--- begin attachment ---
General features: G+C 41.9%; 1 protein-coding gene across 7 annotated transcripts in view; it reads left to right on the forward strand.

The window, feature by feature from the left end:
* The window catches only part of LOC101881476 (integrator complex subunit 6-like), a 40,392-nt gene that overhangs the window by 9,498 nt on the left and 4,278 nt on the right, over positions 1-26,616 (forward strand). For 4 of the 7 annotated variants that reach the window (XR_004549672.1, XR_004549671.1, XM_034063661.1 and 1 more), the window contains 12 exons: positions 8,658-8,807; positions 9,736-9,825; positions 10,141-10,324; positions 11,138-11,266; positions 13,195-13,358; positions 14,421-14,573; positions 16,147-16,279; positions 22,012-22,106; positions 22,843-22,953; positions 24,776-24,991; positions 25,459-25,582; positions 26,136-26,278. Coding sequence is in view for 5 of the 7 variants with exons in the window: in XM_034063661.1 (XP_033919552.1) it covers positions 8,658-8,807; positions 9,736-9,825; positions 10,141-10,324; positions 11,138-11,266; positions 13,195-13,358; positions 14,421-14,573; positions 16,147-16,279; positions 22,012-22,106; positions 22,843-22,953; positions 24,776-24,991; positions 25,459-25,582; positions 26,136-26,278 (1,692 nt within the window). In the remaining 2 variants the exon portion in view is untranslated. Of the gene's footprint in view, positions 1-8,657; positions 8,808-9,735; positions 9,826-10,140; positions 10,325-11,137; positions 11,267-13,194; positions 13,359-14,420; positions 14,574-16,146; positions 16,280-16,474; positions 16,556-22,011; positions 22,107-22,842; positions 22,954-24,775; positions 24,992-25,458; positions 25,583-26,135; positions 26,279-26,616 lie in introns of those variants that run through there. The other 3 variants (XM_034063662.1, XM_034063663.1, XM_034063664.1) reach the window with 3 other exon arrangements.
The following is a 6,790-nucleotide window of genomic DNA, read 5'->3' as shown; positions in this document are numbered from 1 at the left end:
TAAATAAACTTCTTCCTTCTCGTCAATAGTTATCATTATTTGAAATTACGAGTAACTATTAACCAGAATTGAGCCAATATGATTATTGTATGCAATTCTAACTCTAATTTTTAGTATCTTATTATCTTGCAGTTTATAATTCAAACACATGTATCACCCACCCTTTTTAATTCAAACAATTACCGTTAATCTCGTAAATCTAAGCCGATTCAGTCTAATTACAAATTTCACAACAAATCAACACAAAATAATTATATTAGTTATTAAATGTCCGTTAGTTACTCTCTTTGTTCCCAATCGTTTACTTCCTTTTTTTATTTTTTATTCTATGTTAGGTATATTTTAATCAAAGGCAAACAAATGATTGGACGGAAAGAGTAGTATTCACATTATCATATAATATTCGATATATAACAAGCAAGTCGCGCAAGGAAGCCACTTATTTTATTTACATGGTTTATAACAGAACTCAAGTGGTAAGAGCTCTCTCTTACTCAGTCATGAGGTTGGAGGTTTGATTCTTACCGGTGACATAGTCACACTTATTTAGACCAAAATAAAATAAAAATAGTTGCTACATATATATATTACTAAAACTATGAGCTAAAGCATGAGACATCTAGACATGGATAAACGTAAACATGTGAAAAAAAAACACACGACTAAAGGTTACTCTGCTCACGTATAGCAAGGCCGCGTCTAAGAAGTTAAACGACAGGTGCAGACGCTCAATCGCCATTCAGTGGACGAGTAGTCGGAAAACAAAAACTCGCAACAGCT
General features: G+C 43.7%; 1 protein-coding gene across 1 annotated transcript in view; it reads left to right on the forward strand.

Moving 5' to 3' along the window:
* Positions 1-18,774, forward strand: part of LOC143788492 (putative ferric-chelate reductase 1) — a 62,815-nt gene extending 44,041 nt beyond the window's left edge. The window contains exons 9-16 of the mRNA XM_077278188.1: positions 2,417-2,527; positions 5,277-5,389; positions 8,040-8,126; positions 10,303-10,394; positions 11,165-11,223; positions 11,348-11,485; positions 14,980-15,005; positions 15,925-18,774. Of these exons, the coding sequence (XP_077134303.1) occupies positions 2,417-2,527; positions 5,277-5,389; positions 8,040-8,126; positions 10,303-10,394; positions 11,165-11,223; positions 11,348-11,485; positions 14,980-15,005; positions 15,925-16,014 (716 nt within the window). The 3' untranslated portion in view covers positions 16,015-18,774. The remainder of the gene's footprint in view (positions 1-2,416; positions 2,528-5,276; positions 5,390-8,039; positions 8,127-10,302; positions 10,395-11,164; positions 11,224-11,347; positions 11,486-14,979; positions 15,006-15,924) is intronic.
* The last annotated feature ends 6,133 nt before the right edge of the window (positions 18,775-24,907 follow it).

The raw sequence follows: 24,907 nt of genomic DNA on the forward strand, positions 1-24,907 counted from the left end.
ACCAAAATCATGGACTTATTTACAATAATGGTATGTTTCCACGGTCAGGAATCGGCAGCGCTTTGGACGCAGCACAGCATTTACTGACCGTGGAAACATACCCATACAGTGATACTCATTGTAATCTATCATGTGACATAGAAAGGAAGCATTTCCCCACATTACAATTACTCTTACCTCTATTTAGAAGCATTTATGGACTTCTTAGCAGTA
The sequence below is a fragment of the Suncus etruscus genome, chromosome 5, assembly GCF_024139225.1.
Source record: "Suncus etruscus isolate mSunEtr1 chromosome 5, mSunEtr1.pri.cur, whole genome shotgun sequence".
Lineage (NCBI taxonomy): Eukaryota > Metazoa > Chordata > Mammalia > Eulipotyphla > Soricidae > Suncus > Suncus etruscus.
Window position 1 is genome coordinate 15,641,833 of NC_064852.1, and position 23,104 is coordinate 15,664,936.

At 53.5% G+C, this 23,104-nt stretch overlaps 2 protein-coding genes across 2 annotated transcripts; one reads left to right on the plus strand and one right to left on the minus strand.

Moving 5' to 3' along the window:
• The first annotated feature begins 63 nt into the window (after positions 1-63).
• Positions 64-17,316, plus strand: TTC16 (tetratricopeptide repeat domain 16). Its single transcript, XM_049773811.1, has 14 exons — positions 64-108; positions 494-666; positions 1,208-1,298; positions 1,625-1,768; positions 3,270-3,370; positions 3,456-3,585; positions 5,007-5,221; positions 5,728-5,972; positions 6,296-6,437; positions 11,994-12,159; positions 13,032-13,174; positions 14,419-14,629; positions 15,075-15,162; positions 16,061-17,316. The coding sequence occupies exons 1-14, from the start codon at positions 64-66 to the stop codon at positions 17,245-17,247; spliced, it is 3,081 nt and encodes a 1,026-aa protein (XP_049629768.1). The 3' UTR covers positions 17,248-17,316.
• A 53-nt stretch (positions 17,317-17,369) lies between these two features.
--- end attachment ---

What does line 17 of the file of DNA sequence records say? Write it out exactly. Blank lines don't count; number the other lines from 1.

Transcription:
Moving 5' to 3' along the window: